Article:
Hamaayan / The Torah Spring
Edited by Shlomo Katz
Contributing Editor: Daniel Dadusc
Volume XIII, No. 37
19 Tammuz 5759
July 3, 1999
Orach Chaim 128:34-36
Daf Yomi: Beitza 38
Yerushalmi Chagigah 12
In the middle of the census which is described in this week’s parashah, we read that Korach’s sons were not killed along with him during his rebellion. The midrash comments: “Thus people say, the world stands on three pillars, and some say, on the three sons of Korach.” What does this mean?
R’ Eliezer David Gruenwald z”l (rabbi of Visheve and Satmar; died 1928) explains: We learn in Pirkei Avot (Ch. 4), “Jealousy, desire and honor drive a person from the world.” These faults are the root causes of the three cardinal sins: jealousy leads to murder, desire leads to adultery, and honor leads to idolatry. (Both the idolator and a person who seeks honor for himself lessen G-d’s honor.)
We also are taught that the world stands on three pillars: Torah, Divine service and acts of kindness. Torah is the antidote for desire, for licentiousness cannot creep into a mind that is active. Acts of kindness are the antidote for jealousy. Finally, Divine service is the antidote for honor, as one who is a faithful servant of Hashem does not seek honor for himself.
Korach’s sons were named Asir, Elkanah and Aviasaf. “Asir” means “tied” and alludes to the reins that one places on his desires. “Elkanah” means “G-d acquired,” and one who remembers that Hashem owns everything will not feel jealousy. Finally, “Aviasaf” means “My father gathered,” and alludes to death, the thought of which squelches the need for honor. This is how Korach’s three sons are the pillars on which the world stands. (Keren Le’David)
“Pinchas, the son of Elazar, the son of Aharon the Kohen, turned back My wrath from upon Bnei Yisrael . . .” (25:11)
R’ Yosef Yaavetz z”l (Spain and Italy; 1435-1507) writes: This verse teaches that man is rewarded separately for each detail of his actions. Specifically, Hashem judges the worth of a man’s deeds by who the man is, by what he has done, and by who benefitted from what was done, and then He pays accordingly.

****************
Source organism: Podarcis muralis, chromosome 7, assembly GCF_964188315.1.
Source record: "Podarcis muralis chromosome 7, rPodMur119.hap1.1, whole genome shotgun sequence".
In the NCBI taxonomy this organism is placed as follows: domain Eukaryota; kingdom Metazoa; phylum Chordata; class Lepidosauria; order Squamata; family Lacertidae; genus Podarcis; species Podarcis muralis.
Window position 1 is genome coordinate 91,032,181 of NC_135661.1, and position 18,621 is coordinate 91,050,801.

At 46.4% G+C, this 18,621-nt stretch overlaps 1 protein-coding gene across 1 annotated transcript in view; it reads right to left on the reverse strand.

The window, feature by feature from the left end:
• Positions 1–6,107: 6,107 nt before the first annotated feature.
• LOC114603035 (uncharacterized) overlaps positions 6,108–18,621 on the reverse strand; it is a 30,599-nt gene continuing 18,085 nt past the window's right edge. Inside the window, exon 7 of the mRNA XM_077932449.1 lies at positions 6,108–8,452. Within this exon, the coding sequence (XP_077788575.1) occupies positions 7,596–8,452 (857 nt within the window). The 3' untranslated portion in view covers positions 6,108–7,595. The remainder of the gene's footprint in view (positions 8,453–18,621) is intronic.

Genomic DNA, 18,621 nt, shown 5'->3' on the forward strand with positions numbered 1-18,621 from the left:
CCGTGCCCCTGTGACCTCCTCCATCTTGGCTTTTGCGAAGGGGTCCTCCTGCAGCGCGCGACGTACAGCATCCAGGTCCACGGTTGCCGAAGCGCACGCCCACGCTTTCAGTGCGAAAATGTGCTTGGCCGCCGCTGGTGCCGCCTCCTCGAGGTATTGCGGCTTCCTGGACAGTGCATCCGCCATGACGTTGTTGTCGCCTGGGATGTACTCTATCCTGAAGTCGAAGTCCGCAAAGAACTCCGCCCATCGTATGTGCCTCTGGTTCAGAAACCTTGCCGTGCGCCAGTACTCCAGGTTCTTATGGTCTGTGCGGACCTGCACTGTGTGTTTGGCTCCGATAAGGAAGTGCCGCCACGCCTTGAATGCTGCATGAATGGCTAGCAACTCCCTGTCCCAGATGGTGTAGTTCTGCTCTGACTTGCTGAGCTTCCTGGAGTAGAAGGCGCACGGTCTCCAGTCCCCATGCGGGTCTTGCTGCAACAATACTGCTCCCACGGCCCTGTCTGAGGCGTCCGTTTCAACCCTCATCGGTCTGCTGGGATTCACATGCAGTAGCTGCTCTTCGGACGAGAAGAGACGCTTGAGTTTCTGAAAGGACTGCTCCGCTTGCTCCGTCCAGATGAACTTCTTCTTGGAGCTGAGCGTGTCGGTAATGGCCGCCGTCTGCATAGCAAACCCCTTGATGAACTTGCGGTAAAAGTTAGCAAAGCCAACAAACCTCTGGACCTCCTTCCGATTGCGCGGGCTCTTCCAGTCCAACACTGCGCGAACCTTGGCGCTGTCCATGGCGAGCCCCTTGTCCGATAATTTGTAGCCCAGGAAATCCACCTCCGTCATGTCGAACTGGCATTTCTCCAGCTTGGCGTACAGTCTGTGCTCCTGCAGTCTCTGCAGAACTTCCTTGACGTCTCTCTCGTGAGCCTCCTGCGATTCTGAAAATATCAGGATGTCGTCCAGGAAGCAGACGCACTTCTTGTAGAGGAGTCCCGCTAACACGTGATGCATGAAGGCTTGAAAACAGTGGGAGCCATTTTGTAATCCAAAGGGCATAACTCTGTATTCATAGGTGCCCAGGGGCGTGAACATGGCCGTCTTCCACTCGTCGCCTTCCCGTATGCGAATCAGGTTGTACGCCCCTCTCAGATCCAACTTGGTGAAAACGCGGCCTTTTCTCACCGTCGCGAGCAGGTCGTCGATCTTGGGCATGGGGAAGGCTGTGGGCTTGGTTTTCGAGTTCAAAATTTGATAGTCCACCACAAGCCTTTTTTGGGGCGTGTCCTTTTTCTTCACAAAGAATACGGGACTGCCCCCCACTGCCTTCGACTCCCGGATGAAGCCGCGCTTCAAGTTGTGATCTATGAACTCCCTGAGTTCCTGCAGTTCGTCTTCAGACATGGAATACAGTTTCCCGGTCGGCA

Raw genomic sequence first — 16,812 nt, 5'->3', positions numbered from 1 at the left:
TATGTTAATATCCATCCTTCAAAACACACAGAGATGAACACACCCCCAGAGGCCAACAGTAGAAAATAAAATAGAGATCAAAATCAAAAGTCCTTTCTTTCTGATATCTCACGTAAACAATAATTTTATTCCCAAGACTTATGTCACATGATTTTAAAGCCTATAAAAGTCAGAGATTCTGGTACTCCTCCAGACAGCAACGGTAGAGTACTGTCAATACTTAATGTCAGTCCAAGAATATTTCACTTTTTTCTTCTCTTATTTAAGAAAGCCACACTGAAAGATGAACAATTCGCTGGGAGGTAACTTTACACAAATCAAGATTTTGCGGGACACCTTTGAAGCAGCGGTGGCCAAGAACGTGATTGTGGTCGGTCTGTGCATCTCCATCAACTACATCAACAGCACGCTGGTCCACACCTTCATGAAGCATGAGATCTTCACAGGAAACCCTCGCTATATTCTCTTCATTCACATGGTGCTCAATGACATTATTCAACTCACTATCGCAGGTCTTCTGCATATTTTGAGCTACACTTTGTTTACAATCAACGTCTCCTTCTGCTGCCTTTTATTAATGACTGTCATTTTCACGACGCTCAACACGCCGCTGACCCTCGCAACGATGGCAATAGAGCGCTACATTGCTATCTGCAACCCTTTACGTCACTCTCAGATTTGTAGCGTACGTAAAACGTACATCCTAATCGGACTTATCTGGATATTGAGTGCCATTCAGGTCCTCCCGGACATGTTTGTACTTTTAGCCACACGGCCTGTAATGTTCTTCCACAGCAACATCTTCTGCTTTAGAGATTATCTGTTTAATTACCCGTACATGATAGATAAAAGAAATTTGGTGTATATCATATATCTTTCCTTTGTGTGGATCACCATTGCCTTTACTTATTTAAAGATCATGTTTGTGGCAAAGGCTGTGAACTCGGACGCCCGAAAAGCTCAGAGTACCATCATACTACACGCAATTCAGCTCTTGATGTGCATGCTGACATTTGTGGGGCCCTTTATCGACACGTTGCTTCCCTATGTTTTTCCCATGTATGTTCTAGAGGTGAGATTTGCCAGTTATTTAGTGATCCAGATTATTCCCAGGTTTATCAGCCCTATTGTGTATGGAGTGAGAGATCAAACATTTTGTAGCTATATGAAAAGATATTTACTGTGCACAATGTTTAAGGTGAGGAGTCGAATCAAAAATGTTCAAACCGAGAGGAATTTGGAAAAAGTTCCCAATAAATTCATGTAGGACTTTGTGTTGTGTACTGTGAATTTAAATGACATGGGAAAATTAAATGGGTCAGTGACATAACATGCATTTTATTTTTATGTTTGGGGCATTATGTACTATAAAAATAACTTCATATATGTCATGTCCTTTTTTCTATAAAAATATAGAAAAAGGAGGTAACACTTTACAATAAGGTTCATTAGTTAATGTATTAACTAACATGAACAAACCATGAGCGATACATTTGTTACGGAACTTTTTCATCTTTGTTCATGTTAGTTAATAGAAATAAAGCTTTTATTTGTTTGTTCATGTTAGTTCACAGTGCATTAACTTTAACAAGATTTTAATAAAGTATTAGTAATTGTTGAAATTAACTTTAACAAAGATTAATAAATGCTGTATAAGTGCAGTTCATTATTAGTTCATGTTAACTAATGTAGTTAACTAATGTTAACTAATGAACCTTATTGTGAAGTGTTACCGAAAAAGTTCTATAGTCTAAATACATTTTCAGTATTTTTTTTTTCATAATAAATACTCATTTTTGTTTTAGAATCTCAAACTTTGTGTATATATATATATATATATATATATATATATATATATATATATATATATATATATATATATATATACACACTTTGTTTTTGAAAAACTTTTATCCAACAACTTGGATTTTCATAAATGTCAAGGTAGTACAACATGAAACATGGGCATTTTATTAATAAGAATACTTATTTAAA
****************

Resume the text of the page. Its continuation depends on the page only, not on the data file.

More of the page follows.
Who was Pinchas? He was not a hot-blooded and experienced warrior, whom one might expect to take a spear and avenge Hashem’s honor. Rather, he was “the son of Elazar, the son of Aharon the Kohen.”
What did Pinchas do? “[He] turned back My wrath.”
Who benefitted from Pinchas’ deed? “Bnei Yisrael,” Hashem’s beloved. (Kol Sifrei R’ Yosef Yaavetz Vol. II)
R’ Menachem Mendel Stern z”l (rabbi of Sighet; died 1834) explains: The promise that Hashem made in this verse is the same as that of the verse (Zechariah 3:7), “I will let you walk among those who stand here [i.e., the angels].” Hashem promised: You will never fall from the level that you have achieved. A similar promise was made to Avraham in the verse (Bereishit 15:1), “I am a shield for you.”
Pinchas was promised that the yetzer hara would make peace with him. Why? Because man’s role is to withstand the tests that confront him and thereby to subdue the yetzer hara. The harder the test, the more the yetzer hara is subdued as a result. The test that Pinchas faced at the end of last week’s parashah was sufficiently difficult that he subdued the yetzer hara entirely. (Derech Emunah)
R’ Chananiah Yom Tov Lipa Teitelbaum z”l (rabbi of Sighet; died 1904) asks: Here, Pinchas was rewarded for acting with a vengeance to defend G-d’s honor. Yet, Chazal teach that Pinchas is the same person as Eliyahu Hanavi, and we read in the haftarah (Melachim I 19:17) that Hashem dismissed Eliyahu as His prophet because Eliyahu acted in a similar manner! [Ed. note: This haftarah is read only when Parashat Pinchas falls before the 17th of Tammuz] As Eliyahu himself says there (verse 14): “I have acted with great zeal for Hashem.” What changed?
He answers: Like Eliyahu, Pinchas acted with vengeance. Unlike Eliyahu, Pinchas also “atoned for Bnei Yisrael.” Only when these two traits are combined can vengeance be acceptable. (Kedushat Yom Tov)
“May Hashem, G-d of the spirits of all flesh, appoint a man over the assembly, who will go out before them and come in before them . . . and let the assembly of Hashem not be like sheep that have no shepherd.” (27:16-17)
R’ Menachem Mendel Hager z”l (the”Visheve Rebbe”; died 1942) explains: Hashem frequently credits the Jewish people in the present with mitzvot and good deeds that they will perform in the future. For example, the Exodus took place because Bnei Yisrael would later receive the Torah at Har Sinai (see Shmot 3:12).